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EU-NZ free trade deal will bring 'substantial improvements'

A billion-dollar free-trade agreement with the one of the world's largest economies is "not to be sniffed at", says Trade Minister David Parker.

Trade Minister David Parker. Photo: RNZ

The European Union (EU) has agreed to begin talks for a deal next month, the government has confirmed.

Mr Parker told Morning Report today it would be a significant deal for New Zealand.

"One to two billion dollars additional exports every year is not to be sniffed at."

He said the country would see "substantial improvements" from a deal, with lower tariffs on dairy and technology.

Mr Parker said the Pharmac model would be protected as part of any agreement on pharmaceuticals.

"Pharmac allows us to move to generic versions of those that are less expensive at the end of the patent period, and I don't see that changing.

"I can't see how prices to NZ consumers would increase as a consequence of this, unless it's because over time we become a stronger economy."

Mr Parker hoped a deal could be signed within two years.

He said it was hard to forecast how long negotiations will take, but shared values such as multilaterism, human rights and environmentalism would help.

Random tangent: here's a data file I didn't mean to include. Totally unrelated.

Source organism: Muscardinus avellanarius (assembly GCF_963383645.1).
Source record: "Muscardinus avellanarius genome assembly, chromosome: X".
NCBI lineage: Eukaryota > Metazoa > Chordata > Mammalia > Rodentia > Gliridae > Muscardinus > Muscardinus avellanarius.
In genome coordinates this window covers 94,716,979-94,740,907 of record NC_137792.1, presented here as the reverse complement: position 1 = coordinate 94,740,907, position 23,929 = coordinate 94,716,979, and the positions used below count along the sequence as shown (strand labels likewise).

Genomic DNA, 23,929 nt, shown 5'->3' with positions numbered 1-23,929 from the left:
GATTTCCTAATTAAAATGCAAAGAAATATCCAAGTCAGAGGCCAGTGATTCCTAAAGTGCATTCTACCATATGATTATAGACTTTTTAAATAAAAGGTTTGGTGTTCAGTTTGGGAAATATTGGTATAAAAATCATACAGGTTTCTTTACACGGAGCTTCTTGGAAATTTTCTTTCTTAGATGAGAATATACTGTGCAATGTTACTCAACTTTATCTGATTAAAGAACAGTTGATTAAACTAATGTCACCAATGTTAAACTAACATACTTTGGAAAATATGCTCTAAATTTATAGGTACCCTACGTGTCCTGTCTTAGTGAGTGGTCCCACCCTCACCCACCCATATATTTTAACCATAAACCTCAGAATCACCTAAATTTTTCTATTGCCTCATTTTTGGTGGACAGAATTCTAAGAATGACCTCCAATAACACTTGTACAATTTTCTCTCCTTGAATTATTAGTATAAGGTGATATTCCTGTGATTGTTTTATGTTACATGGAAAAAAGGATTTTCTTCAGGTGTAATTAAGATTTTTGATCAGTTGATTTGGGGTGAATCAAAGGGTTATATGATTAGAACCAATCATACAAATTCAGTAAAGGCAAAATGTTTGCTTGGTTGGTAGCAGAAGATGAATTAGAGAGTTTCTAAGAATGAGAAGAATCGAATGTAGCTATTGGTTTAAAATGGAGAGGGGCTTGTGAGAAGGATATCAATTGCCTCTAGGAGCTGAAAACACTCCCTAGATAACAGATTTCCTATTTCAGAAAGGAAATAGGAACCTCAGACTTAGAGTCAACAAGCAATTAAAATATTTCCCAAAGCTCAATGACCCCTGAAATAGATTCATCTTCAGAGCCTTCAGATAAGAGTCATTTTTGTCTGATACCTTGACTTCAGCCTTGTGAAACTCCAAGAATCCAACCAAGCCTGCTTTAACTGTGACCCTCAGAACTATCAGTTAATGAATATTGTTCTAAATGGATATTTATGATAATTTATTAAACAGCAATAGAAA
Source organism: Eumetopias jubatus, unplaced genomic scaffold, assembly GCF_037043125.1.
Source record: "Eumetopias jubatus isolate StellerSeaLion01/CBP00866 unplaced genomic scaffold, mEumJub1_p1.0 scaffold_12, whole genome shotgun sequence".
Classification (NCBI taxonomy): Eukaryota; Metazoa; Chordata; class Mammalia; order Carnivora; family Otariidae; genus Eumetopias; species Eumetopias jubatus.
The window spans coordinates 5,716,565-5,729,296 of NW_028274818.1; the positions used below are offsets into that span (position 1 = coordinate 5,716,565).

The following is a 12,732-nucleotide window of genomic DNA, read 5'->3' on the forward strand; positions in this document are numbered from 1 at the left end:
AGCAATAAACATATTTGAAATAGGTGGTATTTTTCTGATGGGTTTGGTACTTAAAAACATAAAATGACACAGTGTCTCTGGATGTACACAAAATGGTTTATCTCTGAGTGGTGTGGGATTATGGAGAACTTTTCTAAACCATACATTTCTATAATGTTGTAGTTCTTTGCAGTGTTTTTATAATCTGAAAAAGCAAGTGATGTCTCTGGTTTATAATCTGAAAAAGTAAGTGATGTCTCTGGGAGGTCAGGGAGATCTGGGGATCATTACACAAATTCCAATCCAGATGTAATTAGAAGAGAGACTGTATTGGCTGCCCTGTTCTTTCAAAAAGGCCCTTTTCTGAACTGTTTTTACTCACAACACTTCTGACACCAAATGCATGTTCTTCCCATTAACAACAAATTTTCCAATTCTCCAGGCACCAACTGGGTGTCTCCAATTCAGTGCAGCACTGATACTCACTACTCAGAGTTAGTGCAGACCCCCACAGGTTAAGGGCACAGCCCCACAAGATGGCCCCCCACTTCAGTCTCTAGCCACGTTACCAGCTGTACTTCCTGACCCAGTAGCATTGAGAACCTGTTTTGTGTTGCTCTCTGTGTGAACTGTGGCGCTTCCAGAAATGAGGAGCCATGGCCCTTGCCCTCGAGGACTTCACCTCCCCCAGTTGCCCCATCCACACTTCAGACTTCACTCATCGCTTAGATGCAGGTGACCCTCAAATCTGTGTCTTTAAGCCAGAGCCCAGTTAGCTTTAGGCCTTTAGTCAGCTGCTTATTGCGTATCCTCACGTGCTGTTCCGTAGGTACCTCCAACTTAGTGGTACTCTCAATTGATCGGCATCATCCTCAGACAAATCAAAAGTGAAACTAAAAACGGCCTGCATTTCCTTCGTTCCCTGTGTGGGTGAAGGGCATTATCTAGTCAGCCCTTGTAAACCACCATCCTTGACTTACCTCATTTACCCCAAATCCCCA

But a former trade deal negotiator said New Zealand feta cheese, brie and parmesan may disappear under a free-trade deal with the EU.

Charles Finny told Morning Report there will be pressure from France and other countries about free trade in some dairy and meat products.

"There are going to be issues around geographic indicators - are we still going to be able to make parmesan cheese in New Zealand and sell it here? - and then there are going to be investment issues. So there are some tough issues."

Mr Finny said an expansion of existing agricultural quotas might be the first step.

He said the deal could bring a GDP boost of 0.5 percent and more jobs.

Mr Parker praised the efforts of Prime Minister Jacinda Ardern during her recent trip to Europe, saying it was her strong advocacy that tipped the balance in favour of the EU agreeing to take part.

"These negotiations offer significant economic gains for New Zealand and the EU. They are an example of like-minded countries working together at a time when the world faces a rising tide of protectionism," Mr Parker said.

EU trade commissioner Cecilia Malmström will visit in June for the formal launch of the talks, with the first sit-down discussions in Brussels in July.

Mr Parker said two-way trade with the EU - not including the UK - was now worth about $16 billion.

Plans for "fast-tracked" trade negotiations were announced by European Commission President Jean-Claude Juncker during his annual State of the Union address to the European Parliament in Strasbourg in September.

The EU has estimated an deal could result in a GDP boost for New Zealand of $1.2b - $2b, and a 10 to 20 percent increase in exports.

The sectors likely to benefit most from a FTA with the EU include agriculture, motor equipment, machinery, processed foods and services.


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